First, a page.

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King's College London Course on Simultaneous PET-MR: Science and Practice 2017

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Professor Alexander Hammers, King’s College London.

Alexander Hammers; a Neurologist, is Professor of Imaging and Neuroscience and Head of PET Imaging Centre at King’s College London. He obtained an MD from the RWTH Aachen, Germany, for MR imaging of the hippocampus and a PhD from the University of London for PET investigations in focal epilepsy. His research area is medical imaging, in particular functional neuroimaging with quantified Positron Emission Tomography (PET) to understand mechanisms of neurological disease. Another area is structural neuroimaging using Magnetic Resonance Imaging (MRI) and anatomical segmentation using a large manually annotated brain atlas database which his group has created over the past 15 years. The main areas of application of his research are the epilepsies and, more recently, neurodegenerative diseases. He was co-responsible for planning France’s first PET-MR at the CERMEP in Lyon and obtaining the necessary grants. He has previously organized various information events on simultaneous PET-MR, including France’s first national PET-MR course in 2013. Scientifically, he and his team have developed a working attenuation correction method for PET-MR and are embarking on the first scientific studies exploiting simultaneity with PET-MR(-EEG).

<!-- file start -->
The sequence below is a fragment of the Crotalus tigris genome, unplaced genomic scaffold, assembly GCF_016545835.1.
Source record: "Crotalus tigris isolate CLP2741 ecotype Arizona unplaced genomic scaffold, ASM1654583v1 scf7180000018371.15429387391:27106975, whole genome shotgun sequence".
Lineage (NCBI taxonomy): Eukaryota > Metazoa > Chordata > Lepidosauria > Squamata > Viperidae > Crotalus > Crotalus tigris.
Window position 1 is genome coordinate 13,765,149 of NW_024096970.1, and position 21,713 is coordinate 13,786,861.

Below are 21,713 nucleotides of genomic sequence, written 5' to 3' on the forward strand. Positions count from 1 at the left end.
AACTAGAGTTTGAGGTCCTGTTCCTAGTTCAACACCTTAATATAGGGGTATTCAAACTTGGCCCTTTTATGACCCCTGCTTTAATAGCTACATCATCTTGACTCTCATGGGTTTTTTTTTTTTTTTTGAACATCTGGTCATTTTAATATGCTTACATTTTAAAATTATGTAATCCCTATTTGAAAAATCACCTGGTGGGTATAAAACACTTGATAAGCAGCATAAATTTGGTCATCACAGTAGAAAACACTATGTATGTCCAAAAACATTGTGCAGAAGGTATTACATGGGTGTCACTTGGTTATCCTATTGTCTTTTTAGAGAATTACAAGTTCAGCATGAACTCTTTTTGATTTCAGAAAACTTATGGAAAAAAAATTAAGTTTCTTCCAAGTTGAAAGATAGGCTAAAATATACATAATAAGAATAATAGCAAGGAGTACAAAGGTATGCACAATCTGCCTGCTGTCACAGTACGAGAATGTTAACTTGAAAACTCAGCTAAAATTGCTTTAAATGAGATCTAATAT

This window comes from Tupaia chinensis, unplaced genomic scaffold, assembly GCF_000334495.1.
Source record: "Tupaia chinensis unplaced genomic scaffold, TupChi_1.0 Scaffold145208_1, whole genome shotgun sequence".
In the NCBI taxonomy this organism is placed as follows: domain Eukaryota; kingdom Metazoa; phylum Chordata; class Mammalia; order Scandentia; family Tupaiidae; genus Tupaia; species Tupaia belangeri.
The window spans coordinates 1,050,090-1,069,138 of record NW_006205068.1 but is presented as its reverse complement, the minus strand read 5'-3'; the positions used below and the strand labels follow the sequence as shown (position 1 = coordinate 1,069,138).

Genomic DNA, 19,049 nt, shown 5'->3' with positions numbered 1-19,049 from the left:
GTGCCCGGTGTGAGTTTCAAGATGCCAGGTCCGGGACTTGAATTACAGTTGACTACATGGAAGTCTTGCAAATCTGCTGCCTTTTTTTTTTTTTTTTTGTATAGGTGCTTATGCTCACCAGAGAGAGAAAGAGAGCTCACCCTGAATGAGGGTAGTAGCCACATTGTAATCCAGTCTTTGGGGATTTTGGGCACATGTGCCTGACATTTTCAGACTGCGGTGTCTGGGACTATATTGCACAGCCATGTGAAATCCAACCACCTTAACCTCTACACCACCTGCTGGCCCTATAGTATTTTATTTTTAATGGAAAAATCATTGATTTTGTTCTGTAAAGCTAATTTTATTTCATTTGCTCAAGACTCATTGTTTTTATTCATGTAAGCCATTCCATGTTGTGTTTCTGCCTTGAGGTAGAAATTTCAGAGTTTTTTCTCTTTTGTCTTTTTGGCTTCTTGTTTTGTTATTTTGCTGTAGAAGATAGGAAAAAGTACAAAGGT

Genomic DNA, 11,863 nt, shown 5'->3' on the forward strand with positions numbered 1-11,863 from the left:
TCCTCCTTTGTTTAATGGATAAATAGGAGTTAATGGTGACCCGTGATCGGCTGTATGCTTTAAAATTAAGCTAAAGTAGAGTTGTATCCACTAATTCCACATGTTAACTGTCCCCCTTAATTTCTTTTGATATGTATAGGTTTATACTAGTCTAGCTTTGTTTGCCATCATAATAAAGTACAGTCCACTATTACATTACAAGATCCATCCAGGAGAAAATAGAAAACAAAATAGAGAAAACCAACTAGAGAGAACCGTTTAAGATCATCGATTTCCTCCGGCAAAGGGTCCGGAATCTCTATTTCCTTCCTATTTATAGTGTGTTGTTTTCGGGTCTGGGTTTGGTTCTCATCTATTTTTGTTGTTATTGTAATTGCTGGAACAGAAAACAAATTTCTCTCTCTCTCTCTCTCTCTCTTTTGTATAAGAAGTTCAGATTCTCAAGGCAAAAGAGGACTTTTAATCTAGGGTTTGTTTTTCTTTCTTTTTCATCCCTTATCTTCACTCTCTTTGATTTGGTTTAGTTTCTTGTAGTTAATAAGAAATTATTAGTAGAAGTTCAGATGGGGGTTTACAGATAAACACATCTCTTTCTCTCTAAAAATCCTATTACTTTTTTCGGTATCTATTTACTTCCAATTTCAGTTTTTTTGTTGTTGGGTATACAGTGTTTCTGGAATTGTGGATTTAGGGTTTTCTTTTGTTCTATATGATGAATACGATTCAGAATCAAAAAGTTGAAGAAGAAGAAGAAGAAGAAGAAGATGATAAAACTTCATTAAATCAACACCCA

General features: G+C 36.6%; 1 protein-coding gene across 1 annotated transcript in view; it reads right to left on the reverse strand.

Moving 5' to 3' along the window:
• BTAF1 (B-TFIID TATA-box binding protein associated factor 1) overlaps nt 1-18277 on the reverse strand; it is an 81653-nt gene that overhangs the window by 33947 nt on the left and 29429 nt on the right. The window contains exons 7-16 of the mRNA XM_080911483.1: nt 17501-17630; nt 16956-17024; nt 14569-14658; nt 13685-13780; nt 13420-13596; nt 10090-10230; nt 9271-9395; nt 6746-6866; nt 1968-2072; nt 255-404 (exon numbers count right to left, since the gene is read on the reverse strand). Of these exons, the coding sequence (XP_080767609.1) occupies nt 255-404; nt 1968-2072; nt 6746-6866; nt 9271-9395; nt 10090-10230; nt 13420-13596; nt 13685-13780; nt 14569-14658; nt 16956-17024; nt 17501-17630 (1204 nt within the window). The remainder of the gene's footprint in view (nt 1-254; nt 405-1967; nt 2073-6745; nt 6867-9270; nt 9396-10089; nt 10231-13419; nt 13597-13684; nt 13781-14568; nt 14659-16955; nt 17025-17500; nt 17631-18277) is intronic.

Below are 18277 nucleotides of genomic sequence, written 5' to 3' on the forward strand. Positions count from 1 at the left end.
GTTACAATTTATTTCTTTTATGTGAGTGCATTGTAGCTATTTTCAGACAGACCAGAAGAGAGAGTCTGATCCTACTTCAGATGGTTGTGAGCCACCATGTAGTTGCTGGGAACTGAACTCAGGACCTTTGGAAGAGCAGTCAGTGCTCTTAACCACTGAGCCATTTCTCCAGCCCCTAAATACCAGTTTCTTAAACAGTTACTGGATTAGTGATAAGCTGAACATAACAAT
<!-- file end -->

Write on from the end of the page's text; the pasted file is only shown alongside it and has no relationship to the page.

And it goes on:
Andrew Reader is Professor of Imaging Sciences at King’s College London, based within the Division of Imaging Sciences and Biomedical Engineering. He obtained a PhD from the University of London in the field of 3D image reconstruction for positron emission tomography (PET).
His research now pursues advanced image reconstruction and modelling for PET, and more recently integration of PET with simultaneous magnetic resonance imaging (MRI). Particular topics include multi-parametric simultaneous PET-MR imaging, joint PET-MR image reconstruction, fully 4D image reconstruction and direct kinetic parameter estimation, particularly applied to imaging of the brain, but also for applications in cancer and heart imaging.
Before being appointed as a Professor of Imaging Sciences at King’s College London in 2015, he was an Associate Professor at McGill University (Montreal Neurological Institute, Canada) and holder of a Canada Research Chair from 2008-2015, and prior to that was a senior lecturer at the University of Manchester in the UK.
Current funded research projects he is actively working on include simultaneous PET-MR modelling and reconstruction for imaging brain disorders, as well as a computational collaborative project in synergistic PET-MR reconstruction, a UK-wide network developing software infrastructure for PET-MR image reconstruction.

Feedback from the 2016 course:
  •  Overall, the course was excellent, very well organised and the faculty is superb.
  •  As a MR radiographer who will be working on a PET/MR, I wanted to learn about the PET side as not having a physics background, I've thoroughly enjoyed it. Thanks!
  • Great course that covered both the theory and practical side of PET/MRI.
  • Well run course
  • A great course for medical physicists, well-organised and given by people who really know their stuff
  • Well organised, active learning was definitely useful. The course gave me a great overview on MR and it enables discussions thanks to Active learning sessions.
  • Excellent primer in PET/MR